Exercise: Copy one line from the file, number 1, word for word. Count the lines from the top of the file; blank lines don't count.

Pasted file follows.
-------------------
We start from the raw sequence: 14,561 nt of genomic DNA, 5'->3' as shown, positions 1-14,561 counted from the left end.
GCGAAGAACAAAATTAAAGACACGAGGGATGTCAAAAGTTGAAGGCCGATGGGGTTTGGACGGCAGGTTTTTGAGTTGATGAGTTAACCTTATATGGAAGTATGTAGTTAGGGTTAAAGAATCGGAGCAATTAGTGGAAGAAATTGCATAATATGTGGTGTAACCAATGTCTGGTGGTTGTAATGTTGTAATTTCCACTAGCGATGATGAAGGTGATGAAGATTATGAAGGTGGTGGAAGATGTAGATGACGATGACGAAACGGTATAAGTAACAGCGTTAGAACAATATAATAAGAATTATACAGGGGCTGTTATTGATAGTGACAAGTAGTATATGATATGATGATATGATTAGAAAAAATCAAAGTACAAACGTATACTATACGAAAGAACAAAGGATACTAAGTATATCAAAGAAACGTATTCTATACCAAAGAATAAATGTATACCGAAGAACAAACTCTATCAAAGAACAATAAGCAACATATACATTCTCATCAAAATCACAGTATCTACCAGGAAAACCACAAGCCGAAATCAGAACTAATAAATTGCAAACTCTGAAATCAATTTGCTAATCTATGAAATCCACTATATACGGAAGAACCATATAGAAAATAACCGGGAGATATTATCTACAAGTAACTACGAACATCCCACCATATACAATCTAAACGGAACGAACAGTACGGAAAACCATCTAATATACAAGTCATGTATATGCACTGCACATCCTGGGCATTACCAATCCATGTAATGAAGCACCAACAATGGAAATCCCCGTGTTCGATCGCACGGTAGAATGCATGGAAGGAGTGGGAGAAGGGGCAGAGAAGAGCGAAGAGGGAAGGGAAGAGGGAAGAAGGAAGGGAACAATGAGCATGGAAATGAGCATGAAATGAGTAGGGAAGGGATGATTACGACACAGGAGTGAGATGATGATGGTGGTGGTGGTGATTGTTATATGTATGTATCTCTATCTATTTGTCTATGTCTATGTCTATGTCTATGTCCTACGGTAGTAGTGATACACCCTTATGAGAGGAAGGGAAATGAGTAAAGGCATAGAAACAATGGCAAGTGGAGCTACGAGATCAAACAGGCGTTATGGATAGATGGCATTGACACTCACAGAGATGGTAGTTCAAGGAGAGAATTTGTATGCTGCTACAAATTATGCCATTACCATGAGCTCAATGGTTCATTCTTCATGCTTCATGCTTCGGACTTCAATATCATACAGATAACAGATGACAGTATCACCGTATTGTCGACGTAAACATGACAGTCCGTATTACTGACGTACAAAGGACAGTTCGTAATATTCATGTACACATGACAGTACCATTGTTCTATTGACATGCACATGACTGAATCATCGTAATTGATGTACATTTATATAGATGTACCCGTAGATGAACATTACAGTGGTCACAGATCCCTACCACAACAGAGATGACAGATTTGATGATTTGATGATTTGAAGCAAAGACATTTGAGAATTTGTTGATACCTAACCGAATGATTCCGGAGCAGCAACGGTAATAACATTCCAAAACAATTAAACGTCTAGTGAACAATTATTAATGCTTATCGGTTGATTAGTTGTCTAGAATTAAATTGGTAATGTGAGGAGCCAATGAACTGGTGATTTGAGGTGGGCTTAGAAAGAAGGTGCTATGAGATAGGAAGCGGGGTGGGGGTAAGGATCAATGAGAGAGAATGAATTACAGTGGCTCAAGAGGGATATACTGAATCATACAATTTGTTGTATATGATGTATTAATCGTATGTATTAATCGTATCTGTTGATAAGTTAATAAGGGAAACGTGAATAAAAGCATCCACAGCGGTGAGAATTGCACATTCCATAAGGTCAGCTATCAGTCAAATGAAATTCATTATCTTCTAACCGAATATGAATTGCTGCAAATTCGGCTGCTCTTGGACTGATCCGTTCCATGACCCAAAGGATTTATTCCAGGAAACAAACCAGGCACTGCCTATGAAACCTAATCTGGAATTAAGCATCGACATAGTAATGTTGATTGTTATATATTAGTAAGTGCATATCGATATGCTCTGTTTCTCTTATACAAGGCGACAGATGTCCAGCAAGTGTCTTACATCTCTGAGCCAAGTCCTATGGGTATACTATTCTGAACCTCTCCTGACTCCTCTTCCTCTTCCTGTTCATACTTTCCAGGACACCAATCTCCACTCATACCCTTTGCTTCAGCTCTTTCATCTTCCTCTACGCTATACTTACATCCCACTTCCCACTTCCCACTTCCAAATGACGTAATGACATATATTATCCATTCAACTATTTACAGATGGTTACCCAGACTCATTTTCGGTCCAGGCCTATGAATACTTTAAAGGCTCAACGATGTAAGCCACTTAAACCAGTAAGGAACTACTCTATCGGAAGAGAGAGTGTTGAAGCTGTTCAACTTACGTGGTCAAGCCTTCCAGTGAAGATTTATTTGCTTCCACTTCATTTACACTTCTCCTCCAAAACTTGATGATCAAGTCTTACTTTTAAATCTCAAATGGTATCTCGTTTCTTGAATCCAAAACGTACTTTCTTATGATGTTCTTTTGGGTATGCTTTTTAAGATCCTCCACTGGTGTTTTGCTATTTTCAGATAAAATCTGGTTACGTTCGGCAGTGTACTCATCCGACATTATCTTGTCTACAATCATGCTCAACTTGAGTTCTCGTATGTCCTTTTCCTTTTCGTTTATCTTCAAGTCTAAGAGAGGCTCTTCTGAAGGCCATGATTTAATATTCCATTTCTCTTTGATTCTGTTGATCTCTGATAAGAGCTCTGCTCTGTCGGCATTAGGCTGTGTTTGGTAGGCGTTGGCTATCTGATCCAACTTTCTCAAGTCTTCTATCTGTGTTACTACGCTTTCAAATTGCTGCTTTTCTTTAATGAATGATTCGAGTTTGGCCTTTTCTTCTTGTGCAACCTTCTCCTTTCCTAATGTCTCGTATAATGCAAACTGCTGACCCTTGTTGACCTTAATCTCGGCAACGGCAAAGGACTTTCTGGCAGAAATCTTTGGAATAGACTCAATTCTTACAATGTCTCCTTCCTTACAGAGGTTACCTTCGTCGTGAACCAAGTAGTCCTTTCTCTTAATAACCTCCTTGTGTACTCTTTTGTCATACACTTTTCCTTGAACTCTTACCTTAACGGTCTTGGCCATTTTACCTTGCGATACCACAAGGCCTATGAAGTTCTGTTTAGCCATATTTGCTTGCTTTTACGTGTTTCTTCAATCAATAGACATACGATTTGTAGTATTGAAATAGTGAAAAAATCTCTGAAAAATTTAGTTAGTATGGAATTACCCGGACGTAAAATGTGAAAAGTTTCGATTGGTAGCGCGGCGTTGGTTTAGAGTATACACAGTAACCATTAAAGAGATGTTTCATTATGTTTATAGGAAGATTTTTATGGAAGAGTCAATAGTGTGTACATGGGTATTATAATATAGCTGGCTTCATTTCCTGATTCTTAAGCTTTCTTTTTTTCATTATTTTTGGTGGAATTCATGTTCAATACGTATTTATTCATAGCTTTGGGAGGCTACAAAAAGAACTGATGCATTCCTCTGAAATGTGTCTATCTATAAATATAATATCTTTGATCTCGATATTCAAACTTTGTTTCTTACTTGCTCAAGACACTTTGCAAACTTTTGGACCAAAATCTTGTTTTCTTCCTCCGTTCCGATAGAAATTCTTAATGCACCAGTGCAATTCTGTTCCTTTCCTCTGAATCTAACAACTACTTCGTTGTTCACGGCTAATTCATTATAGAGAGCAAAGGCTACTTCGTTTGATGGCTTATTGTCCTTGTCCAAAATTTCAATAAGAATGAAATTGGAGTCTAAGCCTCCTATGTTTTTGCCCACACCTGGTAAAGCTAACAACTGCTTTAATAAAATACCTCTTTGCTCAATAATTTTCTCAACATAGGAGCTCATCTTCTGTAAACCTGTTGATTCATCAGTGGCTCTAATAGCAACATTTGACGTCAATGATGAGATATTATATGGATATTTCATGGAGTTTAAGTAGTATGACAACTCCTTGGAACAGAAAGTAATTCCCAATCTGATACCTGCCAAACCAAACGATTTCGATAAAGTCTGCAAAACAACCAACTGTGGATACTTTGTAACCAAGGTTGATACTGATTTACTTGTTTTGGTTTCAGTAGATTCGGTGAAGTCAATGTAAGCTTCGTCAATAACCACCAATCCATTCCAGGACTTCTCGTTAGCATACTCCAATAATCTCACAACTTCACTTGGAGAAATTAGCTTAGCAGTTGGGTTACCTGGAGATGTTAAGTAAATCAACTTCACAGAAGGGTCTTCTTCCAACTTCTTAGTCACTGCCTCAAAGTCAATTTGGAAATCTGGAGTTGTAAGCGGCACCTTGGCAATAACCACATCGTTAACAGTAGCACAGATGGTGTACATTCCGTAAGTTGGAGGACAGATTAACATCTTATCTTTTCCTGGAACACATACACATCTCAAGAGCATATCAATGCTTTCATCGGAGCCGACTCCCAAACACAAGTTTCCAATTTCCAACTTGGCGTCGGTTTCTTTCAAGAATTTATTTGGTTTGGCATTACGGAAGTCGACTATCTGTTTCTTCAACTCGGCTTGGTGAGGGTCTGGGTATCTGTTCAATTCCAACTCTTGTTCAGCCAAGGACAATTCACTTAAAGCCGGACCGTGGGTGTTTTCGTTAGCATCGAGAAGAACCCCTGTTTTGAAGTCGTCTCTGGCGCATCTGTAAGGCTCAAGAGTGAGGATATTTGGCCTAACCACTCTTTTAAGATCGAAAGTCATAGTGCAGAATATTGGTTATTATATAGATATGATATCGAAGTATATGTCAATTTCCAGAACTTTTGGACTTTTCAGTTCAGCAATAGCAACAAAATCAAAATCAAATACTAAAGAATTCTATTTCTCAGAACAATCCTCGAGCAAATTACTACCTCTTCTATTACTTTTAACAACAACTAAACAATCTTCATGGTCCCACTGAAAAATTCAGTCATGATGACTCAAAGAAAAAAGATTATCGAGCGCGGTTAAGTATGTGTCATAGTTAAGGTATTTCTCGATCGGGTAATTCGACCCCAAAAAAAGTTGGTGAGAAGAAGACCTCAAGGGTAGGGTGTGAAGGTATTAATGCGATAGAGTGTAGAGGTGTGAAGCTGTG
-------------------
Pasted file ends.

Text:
We start from the raw sequence: 14,561 nt of genomic DNA, 5'->3' as shown, positions 1-14,561 counted from the left end.